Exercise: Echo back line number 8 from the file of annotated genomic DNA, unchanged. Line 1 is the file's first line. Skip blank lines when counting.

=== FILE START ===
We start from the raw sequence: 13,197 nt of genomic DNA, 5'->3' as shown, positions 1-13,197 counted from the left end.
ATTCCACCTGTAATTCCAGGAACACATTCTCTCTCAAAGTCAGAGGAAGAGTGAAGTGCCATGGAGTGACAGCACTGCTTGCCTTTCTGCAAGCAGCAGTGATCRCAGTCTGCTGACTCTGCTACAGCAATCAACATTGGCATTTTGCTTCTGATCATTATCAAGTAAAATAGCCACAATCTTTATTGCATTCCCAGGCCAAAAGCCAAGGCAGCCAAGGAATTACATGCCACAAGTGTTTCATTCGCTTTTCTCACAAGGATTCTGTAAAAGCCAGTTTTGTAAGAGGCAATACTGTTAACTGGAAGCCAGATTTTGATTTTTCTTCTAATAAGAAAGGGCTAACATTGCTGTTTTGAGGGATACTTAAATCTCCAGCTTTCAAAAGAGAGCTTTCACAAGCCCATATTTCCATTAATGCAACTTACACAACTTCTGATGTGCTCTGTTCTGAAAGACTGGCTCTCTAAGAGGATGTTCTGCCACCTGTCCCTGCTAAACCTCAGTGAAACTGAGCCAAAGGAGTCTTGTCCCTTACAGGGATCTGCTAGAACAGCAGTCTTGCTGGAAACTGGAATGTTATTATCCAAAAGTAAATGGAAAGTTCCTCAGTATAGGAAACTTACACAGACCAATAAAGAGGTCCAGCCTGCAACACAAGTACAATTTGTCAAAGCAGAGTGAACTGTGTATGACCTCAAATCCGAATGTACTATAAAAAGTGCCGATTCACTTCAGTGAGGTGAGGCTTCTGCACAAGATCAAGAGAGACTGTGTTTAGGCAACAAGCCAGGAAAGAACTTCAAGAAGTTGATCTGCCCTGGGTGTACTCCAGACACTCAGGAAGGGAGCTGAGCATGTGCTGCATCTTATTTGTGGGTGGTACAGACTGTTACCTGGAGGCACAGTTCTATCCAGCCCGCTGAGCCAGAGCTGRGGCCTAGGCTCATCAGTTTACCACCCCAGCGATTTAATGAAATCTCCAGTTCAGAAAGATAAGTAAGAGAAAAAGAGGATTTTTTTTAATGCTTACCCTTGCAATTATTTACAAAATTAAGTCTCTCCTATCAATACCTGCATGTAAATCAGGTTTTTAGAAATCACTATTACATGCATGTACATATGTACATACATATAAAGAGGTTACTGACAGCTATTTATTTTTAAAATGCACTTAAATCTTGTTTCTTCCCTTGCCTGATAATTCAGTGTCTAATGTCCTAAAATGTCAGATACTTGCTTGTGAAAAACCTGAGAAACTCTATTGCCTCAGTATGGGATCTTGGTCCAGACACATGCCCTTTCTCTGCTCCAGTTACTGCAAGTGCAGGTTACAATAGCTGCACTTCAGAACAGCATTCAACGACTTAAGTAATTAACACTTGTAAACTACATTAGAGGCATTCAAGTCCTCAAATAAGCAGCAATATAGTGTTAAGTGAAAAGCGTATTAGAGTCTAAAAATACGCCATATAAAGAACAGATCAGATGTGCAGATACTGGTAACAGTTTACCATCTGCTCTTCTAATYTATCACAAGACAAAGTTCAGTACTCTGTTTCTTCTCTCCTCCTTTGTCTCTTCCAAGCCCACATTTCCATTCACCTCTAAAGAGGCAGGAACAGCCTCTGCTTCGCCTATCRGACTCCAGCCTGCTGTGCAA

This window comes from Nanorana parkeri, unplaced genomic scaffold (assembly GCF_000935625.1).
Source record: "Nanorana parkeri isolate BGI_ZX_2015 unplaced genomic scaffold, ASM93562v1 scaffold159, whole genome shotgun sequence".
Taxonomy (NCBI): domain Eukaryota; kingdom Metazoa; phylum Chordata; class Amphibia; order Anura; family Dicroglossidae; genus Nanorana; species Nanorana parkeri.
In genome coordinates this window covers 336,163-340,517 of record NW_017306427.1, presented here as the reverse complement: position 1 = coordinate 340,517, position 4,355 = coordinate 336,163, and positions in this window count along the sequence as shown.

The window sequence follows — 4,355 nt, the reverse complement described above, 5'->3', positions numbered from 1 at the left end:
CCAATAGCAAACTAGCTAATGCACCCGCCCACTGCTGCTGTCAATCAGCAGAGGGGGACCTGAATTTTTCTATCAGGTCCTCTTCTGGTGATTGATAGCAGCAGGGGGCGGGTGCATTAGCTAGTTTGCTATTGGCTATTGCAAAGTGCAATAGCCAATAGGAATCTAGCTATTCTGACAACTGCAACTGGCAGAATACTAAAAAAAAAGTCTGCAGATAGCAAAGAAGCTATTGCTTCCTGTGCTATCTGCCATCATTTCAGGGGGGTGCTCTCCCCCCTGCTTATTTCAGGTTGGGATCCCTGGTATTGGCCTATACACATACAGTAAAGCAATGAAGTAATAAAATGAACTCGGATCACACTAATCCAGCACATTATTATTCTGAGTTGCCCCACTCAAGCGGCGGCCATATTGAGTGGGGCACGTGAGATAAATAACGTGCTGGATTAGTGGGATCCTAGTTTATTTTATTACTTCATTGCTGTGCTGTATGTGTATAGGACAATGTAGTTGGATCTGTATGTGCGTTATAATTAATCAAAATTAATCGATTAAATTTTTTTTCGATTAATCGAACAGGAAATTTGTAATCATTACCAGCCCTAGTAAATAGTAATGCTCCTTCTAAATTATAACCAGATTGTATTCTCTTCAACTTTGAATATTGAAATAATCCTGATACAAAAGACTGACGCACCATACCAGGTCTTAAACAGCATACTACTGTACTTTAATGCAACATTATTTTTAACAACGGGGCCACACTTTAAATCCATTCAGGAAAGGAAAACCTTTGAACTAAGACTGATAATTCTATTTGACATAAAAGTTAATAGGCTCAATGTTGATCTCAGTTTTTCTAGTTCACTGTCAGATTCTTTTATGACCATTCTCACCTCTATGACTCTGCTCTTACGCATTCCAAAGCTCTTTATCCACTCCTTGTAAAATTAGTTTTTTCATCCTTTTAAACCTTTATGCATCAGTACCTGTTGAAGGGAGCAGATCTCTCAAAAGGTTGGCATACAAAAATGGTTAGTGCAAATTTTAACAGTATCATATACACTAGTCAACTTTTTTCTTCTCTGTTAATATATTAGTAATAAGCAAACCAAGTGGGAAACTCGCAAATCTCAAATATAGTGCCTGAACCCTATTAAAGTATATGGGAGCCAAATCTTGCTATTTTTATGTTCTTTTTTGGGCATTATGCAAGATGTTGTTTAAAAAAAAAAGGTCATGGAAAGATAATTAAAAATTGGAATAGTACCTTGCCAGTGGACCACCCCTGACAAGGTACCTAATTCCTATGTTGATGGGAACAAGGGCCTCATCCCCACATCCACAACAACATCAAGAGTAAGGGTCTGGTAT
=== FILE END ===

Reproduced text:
CCAATAGCAAACTAGCTAATGCACCCGCCCACTGCTGCTGTCAATCAGCAGAGGGGGACCTGAATTTTTCTATCAGGTCCTCTTCTGGTGATTGATAGCAGCAGGGGGCGGGTGCATTAGCTAGTTTGCTATTGGCTATTGCAAAGTGCAATAGCCAATAGGAATCTAGCTATTCTGACAACTGCAACTGGCAGAATACTAAAAAAAAAGTCTGCAGATAGCAAAGAAGCTATTGCTTCCTGTGCTATCTGCCATCATTTCAGGGGGGTGCTCTCCCCCCTGCTTATTTCAGGTTGGGATCCCTGGTATTGGCCTATACACATACAGTAAAGCAATGAAGTAATAAAATGAACTCGGATCACACTAATCCAGCACATTATTATTCTGAGTTGCCCCACTCAAGCGGCGGCCATATTGAGTGGGGCACGTGAGATAAATAACGTGCTGGATTAGTGGGATCCTAGTTTATTTTATTACTTCATTGCTGTGCTGTATGTGTATAGGACAATGTAGTTGGATCTGTATGTGCGTTATAATTAATCAAAATTAATCGATTAAATTTTTTTTCGATTAATCGAACAGGAAATTTGTAATCATTACCAGCCCTAGTAAATAGTAATGCTCCTTCTAAATTATAACCAGATTGTATTCTCTTCAACTTTGAATATTGAAATAATCCTGATACAAAAGACTGACGCACCATACCAGGTCTTAAACAGCATACTACTGTACTTTAATGCAACATTATTTTTAACAACGGGGCCACACTTTAAATCCATTCAGGAAAGGAAAACCTTTGAACTAAGACTGATAATTCTATTTGACATAAAAGTTAATAGGCTCAATGTTGATCTCAGTTTTTCTAGTTCACTGTCAGATTCTTTTATGACCATTCTCACCTCTATGACTCTGCTCTTACGCATTCCAAAGCTCTTTATCCACTCCTTGTAAAATTAGTTTTTTCATCCTTTTAAACCTTTATGCATCAGTACCTGTTGAAGGGAGCAGATCTCTCAAAAGGTTGGCATACAAAAATGGTTAGTGCAAATTTTAACAGTATCATATACACTAGTCAACTTTTTTCTTCTCTGTTAATATATTAGTAATAAGCAAACCAAGTGGGAAACTCGCAAATCTCAAATATAGTGCCTGAACCCTATTAAAGTATATGGGAGCCAAATCTTGCTATTTTTATGTTCTTTTTTGGGCATTATGCAAGATGTTGTTTAAAAAAAAAAGGTCATGGAAAGATAATTAAAAATTGGAATAGTACCTTGCCAGTGGACCACCCCTGACAAGGTACCTAATTCCTATGTTGATGGGAACAAGGGCCTCATCCCCACATCCACAACAACATCAAGAGTAAGGGTCTGGTAT